Cease and Desist: the return of the Community Housing Inspectors

On 27 April, as part of a London-wide day of action against letting agents, 20 ‘Community Housing Inspectors’ went out to investigate the practices of local letting agents in Green Lanes, Haringey. The action was a follow-up inspection to one held six months earlier in October 2012, where members of Haringey Housing Action Group became ‘Community Housing Inspectors’ to expose the unwelcome practices that letting agents are engaged in.

Over 20,000 households in Haringey rent their homes from private landlords, and about half of these claim housing benefit to help meet the high costs. The greedy and discriminatory practices of letting agents are a huge problem for Haringey as well as London as a whole. Our inspections showed how local letting agents were promoting unaffordable rents, discriminating against benefit claimants and people on low wages, charging extortionate fees, and offering only insecure tenancies.

The second inspection was to find out if any of our demands for changes had occurred. We served Cease and Desist Orders* to eight letting agents found to be engaging with one or more examples of the above greedy and anti-social practices: Wilkinson Byrne, Easy Properties Ltd, A1 Estates, Hane Estates, Kings Lettings, Winkworth, Bairstow Eve, and Brian Thomas.

Report

Our inspections involved interviewing staff inside the various offices and then formally serving Cease and Desist orders on them. We informed the public of the anti-social practices and crimes being committed by the letting agents. Our inspectors cordoned off the entrances as a crime scene and gave out over 800 leaflets with our demands. There was great public support from passers by and cars honking their horns.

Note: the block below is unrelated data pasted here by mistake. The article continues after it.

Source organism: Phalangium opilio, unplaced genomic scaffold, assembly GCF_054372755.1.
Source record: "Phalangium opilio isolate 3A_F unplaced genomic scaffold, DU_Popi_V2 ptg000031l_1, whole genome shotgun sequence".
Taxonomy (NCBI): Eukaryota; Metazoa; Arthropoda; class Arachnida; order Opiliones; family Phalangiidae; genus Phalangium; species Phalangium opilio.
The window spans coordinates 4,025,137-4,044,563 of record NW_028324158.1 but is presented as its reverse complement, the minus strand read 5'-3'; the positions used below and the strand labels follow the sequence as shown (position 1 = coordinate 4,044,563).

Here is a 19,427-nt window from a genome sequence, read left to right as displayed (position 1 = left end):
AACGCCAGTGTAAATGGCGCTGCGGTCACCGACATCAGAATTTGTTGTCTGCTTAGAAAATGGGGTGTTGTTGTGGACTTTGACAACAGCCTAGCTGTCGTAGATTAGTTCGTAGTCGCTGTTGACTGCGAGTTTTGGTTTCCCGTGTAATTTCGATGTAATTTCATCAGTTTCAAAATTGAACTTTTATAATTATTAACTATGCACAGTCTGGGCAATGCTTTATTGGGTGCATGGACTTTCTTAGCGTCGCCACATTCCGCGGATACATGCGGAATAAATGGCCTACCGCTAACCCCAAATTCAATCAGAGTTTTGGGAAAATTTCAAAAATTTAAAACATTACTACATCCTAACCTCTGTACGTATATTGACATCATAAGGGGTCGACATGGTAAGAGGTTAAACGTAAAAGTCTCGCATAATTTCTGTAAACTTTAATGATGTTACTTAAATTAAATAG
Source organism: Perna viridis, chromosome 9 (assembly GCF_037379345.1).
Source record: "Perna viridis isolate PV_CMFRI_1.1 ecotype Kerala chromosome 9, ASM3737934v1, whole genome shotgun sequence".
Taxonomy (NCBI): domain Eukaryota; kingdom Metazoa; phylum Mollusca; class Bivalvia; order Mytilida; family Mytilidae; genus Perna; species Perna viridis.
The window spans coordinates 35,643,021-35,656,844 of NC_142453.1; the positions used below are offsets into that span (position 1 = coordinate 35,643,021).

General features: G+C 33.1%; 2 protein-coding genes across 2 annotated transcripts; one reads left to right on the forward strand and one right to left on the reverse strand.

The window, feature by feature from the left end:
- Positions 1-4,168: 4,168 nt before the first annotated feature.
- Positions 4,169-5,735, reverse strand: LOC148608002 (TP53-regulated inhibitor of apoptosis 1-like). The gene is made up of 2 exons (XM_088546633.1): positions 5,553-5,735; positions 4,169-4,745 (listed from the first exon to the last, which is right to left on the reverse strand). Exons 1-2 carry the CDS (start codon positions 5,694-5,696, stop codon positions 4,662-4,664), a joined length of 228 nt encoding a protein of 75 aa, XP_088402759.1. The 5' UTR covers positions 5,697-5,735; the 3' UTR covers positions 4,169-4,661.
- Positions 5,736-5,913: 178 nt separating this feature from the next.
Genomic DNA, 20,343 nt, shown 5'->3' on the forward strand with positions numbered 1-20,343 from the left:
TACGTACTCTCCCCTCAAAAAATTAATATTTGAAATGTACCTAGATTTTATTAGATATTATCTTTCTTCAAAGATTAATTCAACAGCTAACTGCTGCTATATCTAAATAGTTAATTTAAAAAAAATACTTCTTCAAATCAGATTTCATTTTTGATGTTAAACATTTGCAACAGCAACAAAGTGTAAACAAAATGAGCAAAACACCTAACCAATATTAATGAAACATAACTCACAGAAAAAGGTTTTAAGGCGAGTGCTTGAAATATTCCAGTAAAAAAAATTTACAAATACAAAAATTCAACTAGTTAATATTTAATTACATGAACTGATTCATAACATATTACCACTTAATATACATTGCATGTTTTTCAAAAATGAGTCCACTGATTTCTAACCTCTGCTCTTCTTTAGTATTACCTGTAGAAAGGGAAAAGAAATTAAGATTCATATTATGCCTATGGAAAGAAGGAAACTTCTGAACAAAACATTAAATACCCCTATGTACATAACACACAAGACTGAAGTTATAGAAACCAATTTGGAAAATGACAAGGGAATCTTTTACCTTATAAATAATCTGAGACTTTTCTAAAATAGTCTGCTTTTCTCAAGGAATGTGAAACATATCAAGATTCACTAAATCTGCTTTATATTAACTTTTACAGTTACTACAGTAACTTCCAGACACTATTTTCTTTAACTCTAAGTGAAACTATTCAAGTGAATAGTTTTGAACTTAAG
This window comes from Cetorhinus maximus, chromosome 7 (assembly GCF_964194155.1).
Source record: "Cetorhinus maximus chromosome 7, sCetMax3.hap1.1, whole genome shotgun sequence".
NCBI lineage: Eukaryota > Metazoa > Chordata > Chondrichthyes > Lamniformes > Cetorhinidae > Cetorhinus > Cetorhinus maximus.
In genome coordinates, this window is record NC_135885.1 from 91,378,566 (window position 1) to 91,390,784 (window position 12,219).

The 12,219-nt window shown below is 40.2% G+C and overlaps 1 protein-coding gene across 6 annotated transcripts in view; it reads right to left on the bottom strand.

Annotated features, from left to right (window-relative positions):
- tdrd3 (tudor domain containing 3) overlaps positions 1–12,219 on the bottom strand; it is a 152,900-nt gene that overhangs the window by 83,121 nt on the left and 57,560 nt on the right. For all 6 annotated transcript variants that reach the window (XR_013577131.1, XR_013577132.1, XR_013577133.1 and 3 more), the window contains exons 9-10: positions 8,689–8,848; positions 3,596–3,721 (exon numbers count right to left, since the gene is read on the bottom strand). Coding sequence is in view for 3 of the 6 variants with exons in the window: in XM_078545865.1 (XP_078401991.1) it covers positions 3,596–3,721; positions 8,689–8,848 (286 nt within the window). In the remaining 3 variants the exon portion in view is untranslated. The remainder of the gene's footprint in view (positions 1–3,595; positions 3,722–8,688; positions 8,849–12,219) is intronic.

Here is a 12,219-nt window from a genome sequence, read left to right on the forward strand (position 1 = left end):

There were a range of responses. Winkworth and Bairstow Eve closed their doors and refused to answer our inspection survey. An employee at Brian Thomas admitted (before refusing further questions) that new company policy means that they now discriminate by refusing to accept people on housing benefit – a new development, as six months ago our inspection revealed they did. In fact, out of the eight visited three admitted refusal to accept people on benefits.Thomas

We were alarmed to note that Kings Group (who refused to answer our questions last year) require a guaranteed, provable, regular income of 2.5 times the rent before they will accept a tenant. This excludes a large number of tenants who have to try and live off the lowest wages in our society. Rather than this being company policy, they put the blame on the reference company (who they refused to name) who they say make this demand of them.

Another of the agents, Hane, recognised there was a serious problem with the lack of affordable housing but blamed the government and landlords. Easy Properties also agreed with us that people should not be forced to move due to high rents, but denied any responsibility on their part and called on the council to do all they could to support tenants in this situation.

There was not enough time to stop at every letting agent along Green Lanes, but we already had information that others, for example Paul Simon and Anthony Pepe, were little different from the ones above. We agreed to continue to monitor and visit all letting agents in the area.

Find out more and get involved at www.haringeyhousingaction.org.uk

* A cease and desist order is an order or request to halt an activity (cease) and not to take it up again later (desist) or else face legal action. The recipient of the cease-and-desist may be an individual or an organisation.

The Cease and Desist order gave notice to the above Letting Agents, as of Sat 27th April 2013, to cease and desist from committing any further anti-social behaviour and/or crimes against tenants, including one or all of the following:
– Ensuring an unaffordable housing market [In contravention of the Universal Declaration of Human Rights, Article 25]
– Discrimination against people on benefits [In contravention of the UK Equality Act, 2010]
– Charging of fees/extortion [In contravention of the Rent (Scotland Act), 1984 which should be extended to rest of UK]
– Supporting mass tax avoidance by Landlords [In contravention of Fraud Act 2006 – Sections 9 and 12]

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